Polaris Slingshot LicensingWhen Polaris rolled out the three-wheeled Slingshot model back in 2014, it kicked up a lot of interest and excitement, but also some confusion in regards to licensing.Where, exactly did the open cockpit creation fit in the licensing scheme of each state, given the fact that federal regulations slotted it in as a motorcycle?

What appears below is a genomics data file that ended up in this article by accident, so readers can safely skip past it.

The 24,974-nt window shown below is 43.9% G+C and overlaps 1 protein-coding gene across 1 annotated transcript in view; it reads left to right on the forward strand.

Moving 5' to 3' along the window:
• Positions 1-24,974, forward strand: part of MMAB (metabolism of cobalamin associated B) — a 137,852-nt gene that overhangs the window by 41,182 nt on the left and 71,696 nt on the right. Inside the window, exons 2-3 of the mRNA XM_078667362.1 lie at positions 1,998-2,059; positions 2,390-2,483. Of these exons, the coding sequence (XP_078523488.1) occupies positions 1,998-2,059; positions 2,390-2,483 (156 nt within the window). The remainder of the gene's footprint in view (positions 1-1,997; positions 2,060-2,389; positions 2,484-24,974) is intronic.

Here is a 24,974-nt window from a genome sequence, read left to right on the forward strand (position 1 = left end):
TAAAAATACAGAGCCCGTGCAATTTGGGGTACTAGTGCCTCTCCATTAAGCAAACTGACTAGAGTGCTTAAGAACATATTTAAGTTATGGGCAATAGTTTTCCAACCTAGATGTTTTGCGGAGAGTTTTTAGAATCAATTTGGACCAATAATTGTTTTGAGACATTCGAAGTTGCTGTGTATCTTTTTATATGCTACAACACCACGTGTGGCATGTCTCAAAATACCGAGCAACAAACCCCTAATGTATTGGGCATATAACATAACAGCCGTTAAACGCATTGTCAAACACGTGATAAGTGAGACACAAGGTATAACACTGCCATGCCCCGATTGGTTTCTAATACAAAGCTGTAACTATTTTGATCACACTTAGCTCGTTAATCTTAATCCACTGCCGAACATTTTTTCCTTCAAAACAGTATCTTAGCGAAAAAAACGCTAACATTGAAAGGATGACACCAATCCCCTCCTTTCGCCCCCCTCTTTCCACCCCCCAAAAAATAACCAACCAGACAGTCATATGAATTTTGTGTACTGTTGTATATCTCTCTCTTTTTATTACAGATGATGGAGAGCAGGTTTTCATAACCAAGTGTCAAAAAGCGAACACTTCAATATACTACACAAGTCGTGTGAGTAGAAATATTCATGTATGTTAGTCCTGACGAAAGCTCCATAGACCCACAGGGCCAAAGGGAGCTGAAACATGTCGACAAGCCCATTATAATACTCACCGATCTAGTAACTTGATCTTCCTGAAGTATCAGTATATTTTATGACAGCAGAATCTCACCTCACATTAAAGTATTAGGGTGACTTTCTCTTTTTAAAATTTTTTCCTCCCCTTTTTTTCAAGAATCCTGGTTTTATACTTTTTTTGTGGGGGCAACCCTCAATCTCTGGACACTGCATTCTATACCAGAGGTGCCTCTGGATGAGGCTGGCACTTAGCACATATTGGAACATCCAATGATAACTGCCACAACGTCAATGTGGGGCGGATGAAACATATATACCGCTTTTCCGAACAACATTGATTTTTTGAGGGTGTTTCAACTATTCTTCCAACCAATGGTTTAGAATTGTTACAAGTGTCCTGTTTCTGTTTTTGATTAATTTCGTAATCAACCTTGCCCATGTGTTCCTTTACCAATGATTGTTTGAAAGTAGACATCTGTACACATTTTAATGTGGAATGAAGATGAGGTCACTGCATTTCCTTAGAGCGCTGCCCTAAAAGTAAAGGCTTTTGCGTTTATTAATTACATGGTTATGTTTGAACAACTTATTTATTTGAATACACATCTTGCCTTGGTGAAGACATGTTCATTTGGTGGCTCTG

Did operators need a motorcycle license or validation to operate one? If the state required helmets for all motorcycle operators, did that include the Slingshot? Did it get motorcycle license plates, automobile plates, or something else altogether?Since then, Polaris, the Slingshot’s manufacturer that also owns Indian Motorcycle, has been working with legislators and regulators to lift the fog and come up with state-by-state classification uniformity nation-wide.“Since introducing the one-of-a-kind Slingshot in 2014, we have partnered with state officials to properly classify the operating requirements to a standard driver’s license,” said Josh Fulkerson, Slingshot Sr. Director. “Our efforts have led to incredible results with 43 states reclassifying three-wheeled vehicles. We continue to work diligently on converting the remaining states.”As of this writing, a lot of progress has already been made with the state of Mississippi adopting a new “autocycle” classification that closely aligns with similar changes in 42 other states. Under new rules, as of July 1, 2018, state residents can operate a Slingshot with a valid state driver’s license rather than the previously-required motorcycle endorsement. Under an “autocycle” classification, drivers do abide by the state’s motorcycle helmet laws.All Slingshot models are powered by a 173 horsepower, 2.4L four cylinder GM engine that produces 166 ft-lbs of torque. Slingshot’s 2018 lineup includes three models, the S, SL and SLR, and two limited-edition offerings, the Grand Touring LE and SLR LE. Pricing ranges from an entry-level $19,999 (S) to $30,999 (SLR LE).